A federal appeals court on Monday upheld a decision by a district court judge to block major parts of Arizona's immigration law.
A three-judge panel sustained U.S. District Court Judge Susan Bolton's injunction to block four major components of the legislation pending trial, arguing that the federal government would be able to prove that Congress has given sole authority to the federal government to enforce immigration laws and therefore the Arizona law is unconstitutional.
Arizona's Gov. Jan Brewer said in a statement she remains steadfast in her belief that "Arizona and other states have a sovereign right and obligation to protect their citizens and enforce immigration law in accordance with federal statute."
State Sen. Russell Pearce, who authored the legislation, called the appeals court ruling "utterly predictable."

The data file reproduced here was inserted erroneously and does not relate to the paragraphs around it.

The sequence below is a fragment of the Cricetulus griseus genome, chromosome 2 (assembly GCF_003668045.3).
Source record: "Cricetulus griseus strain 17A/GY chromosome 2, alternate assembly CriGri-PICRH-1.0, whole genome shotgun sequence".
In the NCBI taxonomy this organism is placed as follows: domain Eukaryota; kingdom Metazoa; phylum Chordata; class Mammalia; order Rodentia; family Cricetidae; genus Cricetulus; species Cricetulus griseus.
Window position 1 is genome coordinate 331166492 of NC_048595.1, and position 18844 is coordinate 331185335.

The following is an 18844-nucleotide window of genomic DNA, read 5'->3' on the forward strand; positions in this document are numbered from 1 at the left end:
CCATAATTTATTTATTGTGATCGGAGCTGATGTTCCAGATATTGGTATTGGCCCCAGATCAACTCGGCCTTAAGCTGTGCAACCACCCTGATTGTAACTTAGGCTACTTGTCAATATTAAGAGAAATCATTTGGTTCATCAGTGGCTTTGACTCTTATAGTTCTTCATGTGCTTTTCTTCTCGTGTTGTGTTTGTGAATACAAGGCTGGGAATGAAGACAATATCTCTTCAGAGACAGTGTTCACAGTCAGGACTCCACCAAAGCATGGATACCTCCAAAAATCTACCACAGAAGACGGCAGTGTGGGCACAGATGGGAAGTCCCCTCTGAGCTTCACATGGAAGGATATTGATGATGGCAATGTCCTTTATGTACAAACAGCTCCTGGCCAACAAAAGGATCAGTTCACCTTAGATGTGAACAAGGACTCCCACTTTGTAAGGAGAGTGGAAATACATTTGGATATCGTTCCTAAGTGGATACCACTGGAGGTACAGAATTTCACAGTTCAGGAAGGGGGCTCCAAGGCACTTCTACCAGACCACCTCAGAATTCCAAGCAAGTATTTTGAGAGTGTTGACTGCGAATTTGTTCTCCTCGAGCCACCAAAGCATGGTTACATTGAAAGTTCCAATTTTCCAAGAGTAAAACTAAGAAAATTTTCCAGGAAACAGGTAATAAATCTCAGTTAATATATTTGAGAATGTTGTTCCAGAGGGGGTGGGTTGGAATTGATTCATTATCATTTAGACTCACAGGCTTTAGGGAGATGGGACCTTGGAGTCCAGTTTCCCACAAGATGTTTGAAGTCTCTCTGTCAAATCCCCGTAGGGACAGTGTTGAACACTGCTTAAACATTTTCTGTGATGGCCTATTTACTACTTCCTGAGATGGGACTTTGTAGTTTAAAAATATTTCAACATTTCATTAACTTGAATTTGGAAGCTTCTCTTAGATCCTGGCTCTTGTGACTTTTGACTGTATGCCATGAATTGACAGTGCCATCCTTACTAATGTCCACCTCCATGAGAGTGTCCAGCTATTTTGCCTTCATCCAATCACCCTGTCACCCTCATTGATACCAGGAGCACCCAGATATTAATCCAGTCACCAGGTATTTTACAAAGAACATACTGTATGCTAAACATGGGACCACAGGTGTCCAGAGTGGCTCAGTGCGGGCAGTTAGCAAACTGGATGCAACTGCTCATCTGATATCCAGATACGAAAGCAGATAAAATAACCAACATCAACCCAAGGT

"SB 1070 is constitutionally sound, and that will be proven when the U.S. Supreme Court takes up this case and makes the proper ruling," the Republican lawmaker said. "This battle is a battle of epic proportions. It is about a state's right to enforce the laws of this land and protect its citizens from those who break our laws."
The American Civil Liberties Union was pleased with Monday's decision.
"Today's decision rightly rejects SB 1070's assault on the core American values of fairness and equality," said Omar Jadwat, an attorney with the AACLU's Immigrants' Rights Project.
"Legislators in other states should pay close attention to today's ringing condemnation of Arizona's racial profiling law and refrain from going down the same unconstitutional path," he added.
AP contributed to this report.